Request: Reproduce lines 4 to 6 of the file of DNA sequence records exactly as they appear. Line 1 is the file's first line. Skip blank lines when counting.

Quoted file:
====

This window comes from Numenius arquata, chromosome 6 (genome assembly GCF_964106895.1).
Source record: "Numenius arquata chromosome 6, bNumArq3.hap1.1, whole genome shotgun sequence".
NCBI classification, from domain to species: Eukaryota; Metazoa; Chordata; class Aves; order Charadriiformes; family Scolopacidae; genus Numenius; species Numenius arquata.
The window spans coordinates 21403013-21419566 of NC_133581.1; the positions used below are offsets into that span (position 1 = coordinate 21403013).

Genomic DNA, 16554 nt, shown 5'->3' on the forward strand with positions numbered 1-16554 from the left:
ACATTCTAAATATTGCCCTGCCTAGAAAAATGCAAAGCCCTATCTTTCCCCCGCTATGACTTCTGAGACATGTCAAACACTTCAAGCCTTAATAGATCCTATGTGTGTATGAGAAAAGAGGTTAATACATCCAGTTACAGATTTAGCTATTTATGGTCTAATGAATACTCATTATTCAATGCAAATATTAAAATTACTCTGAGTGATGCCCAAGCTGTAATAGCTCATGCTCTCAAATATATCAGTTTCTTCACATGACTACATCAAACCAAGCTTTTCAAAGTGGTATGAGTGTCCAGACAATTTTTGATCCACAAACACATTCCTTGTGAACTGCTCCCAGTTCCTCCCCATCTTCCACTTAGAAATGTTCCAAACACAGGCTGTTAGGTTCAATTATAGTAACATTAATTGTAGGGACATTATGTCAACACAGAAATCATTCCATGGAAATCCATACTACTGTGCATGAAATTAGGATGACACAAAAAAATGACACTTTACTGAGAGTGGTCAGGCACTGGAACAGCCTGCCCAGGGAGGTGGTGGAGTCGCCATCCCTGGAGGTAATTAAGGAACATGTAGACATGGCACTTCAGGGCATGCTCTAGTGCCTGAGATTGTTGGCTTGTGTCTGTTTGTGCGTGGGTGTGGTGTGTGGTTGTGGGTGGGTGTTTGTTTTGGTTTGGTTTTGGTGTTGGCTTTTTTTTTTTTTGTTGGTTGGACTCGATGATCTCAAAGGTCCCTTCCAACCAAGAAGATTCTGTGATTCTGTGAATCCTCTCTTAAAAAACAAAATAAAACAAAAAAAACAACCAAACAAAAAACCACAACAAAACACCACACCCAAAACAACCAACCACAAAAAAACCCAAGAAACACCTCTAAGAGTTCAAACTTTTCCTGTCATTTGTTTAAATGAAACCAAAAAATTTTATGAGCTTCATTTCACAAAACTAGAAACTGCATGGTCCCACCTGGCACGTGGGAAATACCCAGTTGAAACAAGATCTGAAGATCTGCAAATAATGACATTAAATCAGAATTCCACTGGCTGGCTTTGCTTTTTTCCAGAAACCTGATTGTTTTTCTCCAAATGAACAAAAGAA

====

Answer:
The window spans coordinates 21403013-21419566 of NC_133581.1; the positions used below are offsets into that span (position 1 = coordinate 21403013).

Genomic DNA, 16554 nt, shown 5'->3' on the forward strand with positions numbered 1-16554 from the left:
ACATTCTAAATATTGCCCTGCCTAGAAAAATGCAAAGCCCTATCTTTCCCCCGCTATGACTTCTGAGACATGTCAAACACTTCAAGCCTTAATAGATCCTATGTGTGTATGAGAAAAGAGGTTAATACATCCAGTTACAGATTTAGCTATTTATGGTCTAATGAATACTCATTATTCAATGCAAATATTAAAATTACTCTGAGTGATGCCCAAGCTGTAATAGCTCATGCTCTCAAATATATCAGTTTCTTCACATGACTACATCAAACCAAGCTTTTCAAAGTGGTATGAGTGTCCAGACAATTTTTGATCCACAAACACATTCCTTGTGAACTGCTCCCAGTTCCTCCCCATCTTCCACTTAGAAATGTTCCAAACACAGGCTGTTAGGTTCAATTATAGTAACATTAATTGTAGGGACATTATGTCAACACAGAAATCATTCCATGGAAATCCATACTACTGTGCATGAAATTAGGATGACACAAAAAAATGACACTTTACTGAGAGTGGTCAGGCACTGGAACAGCCTGCCCAGGGAGGTGGTGGAGTCGCCATCCCTGGAGGTAATTAAGGAACATGTAGACATGGCACTTCAGGGCATGCTCTAGTGCCTGAGATTGTTGGCTTGTGTCTGTTTGTGCGTGGGTGTGGTGTGTGGTTGTGGGTGGGTGTTTGTTTTGGTTTGGTTTTGGTGTTGGCTTTTTTTTTTTTTGTTGGTTGGACTCGATGATCTCAAAGGTCCCTTCCAACCAAGAAGATTCTGTGATTCTGTGAATCCTCTCTTAAAAAACAAAATAAAACAAAAAAAACAACCAAACAAAAAACCACAACAAAACACCACACCCAAAACAACCAACCACAAAAAAACCCAAGAAACACCTCTAAGAGTTCAAACTTTTCCTGTCATTTGTTTAAATGAAACCAAAAAATTTTATGAGCTTCATTTCACAAAACTAGAAACTGCATGGTCCCACCTGGCACGTGGGAAATACCCAGTTGAAACAAGATCTGAAGATCTGCAAATAATGACATTAAATCAGAATTCCACTGGCTGGCTTTGCTTTTTTCCAGAAACCTGATTGTTTTTCTCCAAATGAACAAAAGAA